Why order in when you can stir-fry your own plateful of noodles in 20 minutes or less?
There are a few ways to ensure a quality plate: A quick cornstarch-Shaoxing wine marinade for the pork helps tenderize it and improve browning; a mix of dark and light soy sauce adds color and saltiness; and searing the noodles on high heat adds a wok-fried smokiness even if you don’t have a wok.
You can find Shanghai noodles in the fresh noodle section at your local Asian grocery store or grab a package of frozen udon (both come precooked).–Mike Le and Stephanie Le
Why Our Testers Loved This
There’s a whole bunch of reasons our recipe testers happily slurped up these noodles. They loved how quick and easy it was to make the dish and that it required only a handful of ingredients, making it perfect for a mid-week meal.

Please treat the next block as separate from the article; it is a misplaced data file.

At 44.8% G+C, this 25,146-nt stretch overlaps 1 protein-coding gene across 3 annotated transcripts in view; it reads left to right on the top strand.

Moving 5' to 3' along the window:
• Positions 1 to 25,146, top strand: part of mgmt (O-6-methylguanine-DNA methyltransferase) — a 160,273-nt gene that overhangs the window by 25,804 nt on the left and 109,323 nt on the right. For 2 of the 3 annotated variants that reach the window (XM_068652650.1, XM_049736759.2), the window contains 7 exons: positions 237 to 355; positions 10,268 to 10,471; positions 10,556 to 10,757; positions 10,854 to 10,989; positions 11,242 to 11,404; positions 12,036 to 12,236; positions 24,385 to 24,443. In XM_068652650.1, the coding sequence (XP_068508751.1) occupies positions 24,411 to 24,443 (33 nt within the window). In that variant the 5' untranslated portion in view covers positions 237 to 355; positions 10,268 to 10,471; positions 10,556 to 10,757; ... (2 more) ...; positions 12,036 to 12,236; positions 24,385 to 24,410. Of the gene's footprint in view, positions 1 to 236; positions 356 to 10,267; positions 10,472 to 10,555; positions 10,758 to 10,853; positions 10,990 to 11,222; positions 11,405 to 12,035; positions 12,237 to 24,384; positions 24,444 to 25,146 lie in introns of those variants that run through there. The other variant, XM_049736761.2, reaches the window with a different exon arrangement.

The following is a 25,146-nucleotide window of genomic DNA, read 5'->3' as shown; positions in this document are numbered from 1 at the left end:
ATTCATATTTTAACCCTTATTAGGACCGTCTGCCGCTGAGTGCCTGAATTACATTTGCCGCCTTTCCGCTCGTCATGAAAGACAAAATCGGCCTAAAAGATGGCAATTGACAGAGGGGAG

Rema S. summed it up best with her comment, “Who doesn’t love a bowl of squishy, saucy, chewy noodles?“
What You’ll Need to Make This
- Shaoxing wine–This is also known as Chinese rice wine. It’s available at Asian markets and many supermarkets. If it’s not available to you, substitute dry sherry.
- Pork belly–These crispy bites of pork add flavor and richness to the noodles. Don’t be tempted to trim the fat from the pork belly. It gets wonderfully crispy during its quick sear.
- Shanghai noodles–These fresh wheat noodles are available in the refrigerated section of Asian markets and large supermarkets. You can also substitute frozen udon noodles.
- Neutral oil–Your wok or skillet will be very hot, so be sure to use a high smoke-point oil, such as canola or peanut oil.